• Identify all your experts. Look at technology teams in particular and tap into HR’s capabilities for thought leadership based on environmental, social and governance (ESG) issues, for example.

Kevin then moved on to how you can galvanize credibility and gain trust by reaching out to a potential academic partner. For Invesco, they’ve been in a collaborative relationship with the University of Cambridge for the past five years. He stated how the partnership gives them access to cutting-edge views, and how it adds gravitas and objectivity when the company has conversations with regulators. He shared tips for how to approach academic resources.

Everyone thinks their strategy is the best

The thorny issue of content prioritization was brought up in the next slide, with the rather provocative headline: ‘The Fine Art of Telling People Their Baby is Ugly’. The point behind it is that a leader faced with copious amounts of content from multiple people in a large organization will have to diplomatically criticize ideas and writing that falls short of the business imperative or a quality threshold. It’s a bold line, although intended to illustrate the right path to create meaningful thought leadership that resonates with its target audience.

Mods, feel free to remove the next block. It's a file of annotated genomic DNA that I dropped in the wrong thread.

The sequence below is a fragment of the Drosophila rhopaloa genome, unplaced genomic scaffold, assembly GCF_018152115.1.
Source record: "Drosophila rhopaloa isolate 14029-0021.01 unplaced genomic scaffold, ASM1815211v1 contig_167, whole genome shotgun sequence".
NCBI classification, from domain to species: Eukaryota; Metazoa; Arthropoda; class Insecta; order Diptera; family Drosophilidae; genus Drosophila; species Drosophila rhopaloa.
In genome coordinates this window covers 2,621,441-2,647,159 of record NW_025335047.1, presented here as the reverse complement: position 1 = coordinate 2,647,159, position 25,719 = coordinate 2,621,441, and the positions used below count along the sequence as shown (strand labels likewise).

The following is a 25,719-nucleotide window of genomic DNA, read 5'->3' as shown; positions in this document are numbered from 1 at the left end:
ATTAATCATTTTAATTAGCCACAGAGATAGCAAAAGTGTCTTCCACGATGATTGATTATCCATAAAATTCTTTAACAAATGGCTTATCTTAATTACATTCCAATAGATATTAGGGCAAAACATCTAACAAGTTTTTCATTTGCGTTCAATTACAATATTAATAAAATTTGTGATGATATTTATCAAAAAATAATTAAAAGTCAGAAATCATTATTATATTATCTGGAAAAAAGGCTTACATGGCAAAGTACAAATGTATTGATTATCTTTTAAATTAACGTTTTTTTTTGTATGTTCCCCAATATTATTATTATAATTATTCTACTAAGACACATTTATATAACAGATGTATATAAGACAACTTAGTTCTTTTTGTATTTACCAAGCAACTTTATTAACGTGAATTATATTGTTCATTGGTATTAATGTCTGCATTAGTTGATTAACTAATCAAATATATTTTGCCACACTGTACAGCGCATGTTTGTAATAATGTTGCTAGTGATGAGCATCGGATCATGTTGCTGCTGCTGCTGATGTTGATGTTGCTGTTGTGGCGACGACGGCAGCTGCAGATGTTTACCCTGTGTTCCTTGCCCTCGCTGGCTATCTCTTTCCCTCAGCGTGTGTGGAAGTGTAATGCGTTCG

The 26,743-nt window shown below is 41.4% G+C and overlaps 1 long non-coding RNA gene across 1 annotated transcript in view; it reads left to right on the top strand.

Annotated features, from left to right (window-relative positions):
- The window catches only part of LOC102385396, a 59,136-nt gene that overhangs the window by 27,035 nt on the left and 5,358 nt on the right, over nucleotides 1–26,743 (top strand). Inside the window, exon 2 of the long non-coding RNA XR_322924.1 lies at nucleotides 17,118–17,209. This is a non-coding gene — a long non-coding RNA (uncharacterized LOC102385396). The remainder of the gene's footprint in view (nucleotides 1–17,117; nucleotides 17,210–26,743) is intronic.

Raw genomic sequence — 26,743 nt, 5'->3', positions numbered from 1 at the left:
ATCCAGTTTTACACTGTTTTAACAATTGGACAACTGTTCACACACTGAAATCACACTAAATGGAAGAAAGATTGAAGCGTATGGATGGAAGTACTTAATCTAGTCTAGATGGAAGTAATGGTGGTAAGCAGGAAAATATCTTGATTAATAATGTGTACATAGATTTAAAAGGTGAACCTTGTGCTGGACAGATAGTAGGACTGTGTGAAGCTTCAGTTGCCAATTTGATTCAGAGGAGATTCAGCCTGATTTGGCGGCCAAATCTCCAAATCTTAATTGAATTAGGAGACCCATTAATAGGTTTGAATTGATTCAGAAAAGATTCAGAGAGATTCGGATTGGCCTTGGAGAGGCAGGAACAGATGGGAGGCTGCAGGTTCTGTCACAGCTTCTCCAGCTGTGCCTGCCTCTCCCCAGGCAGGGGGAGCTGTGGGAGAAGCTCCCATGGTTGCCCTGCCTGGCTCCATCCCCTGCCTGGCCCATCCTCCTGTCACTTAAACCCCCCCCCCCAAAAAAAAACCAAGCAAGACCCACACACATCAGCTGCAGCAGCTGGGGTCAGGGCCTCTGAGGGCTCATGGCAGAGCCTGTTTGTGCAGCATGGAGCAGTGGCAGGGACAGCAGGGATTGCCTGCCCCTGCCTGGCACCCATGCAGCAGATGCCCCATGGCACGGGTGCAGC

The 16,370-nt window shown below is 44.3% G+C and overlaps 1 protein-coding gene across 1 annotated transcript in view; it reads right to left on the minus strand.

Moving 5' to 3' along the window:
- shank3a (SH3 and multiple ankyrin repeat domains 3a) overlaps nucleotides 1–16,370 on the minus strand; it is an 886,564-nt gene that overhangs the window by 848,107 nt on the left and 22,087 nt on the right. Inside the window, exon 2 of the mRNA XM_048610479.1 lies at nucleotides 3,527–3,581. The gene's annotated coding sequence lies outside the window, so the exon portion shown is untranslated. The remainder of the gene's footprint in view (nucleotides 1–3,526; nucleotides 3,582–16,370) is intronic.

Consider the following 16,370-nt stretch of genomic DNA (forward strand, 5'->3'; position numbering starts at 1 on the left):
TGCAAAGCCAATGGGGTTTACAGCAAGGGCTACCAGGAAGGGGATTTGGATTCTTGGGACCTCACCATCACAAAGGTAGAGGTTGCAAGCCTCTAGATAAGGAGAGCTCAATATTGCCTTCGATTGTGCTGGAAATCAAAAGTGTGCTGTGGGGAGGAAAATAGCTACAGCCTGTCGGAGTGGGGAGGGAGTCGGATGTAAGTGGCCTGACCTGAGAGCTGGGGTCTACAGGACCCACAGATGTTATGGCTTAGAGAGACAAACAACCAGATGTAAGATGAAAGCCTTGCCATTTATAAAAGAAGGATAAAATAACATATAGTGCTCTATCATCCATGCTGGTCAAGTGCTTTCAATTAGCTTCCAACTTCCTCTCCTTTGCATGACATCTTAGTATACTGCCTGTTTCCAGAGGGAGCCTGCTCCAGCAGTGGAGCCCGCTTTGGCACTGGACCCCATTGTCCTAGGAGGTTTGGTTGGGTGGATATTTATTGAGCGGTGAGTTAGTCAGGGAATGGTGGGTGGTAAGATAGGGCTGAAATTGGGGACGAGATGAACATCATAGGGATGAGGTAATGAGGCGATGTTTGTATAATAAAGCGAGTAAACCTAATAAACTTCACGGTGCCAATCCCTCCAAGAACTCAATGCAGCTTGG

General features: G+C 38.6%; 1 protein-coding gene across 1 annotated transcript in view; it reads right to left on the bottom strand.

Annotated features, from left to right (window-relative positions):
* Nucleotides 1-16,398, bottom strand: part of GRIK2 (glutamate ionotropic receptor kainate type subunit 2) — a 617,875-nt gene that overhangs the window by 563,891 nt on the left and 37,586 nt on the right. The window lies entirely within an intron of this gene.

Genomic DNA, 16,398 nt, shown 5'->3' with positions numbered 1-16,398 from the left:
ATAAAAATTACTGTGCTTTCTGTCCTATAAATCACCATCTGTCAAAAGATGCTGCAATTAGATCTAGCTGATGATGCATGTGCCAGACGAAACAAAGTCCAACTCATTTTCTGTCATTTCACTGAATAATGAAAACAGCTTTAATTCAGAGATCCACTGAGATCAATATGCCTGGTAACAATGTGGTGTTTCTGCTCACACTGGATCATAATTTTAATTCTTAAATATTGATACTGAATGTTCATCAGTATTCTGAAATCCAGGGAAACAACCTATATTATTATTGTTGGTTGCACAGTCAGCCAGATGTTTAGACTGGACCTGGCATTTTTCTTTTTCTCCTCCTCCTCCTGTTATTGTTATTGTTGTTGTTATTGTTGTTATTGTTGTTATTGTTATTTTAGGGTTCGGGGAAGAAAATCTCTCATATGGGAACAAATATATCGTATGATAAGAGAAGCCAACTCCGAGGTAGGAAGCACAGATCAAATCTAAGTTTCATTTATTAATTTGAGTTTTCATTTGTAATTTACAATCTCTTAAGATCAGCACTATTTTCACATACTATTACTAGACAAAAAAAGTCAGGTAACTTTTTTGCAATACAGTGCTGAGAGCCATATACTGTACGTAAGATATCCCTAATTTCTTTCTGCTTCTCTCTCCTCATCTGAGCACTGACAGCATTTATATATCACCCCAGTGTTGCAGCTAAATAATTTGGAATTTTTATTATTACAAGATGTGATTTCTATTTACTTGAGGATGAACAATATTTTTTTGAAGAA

What do clients care about?

Crucially, Kevin told us that you need to tell colleagues their content goals should be set on what clients care about. He advised that when someone approaches you with an idea, you should take it over to client-facing staff to check if there’s genuine interest in it.

“Be as global as possible, and as local as necessary” is a phrase that Invesco’s Chief Marketing Officer likes to use. In Kevin’s line of work, he deals with many markets on a country-by-country basis. He summarized that an 80/20 rule applies, where 80% of countries are roughly the same as each other, then there’s around 20% differentiation, such as the UK’s unique pension regulations, as one example.

Kevin concluded his presentation with the advice to always reorientate your campaigns around your audience.

The human touch and the art of thought leadership

We were greeted with the image of The Great Wave off Kanagawa, the famous 1831 Japanese woodblock print. The Global Head of TCS’s Thought Leadership Institute, Serge Perignon, took to the stage to explain the presence of this striking artwork.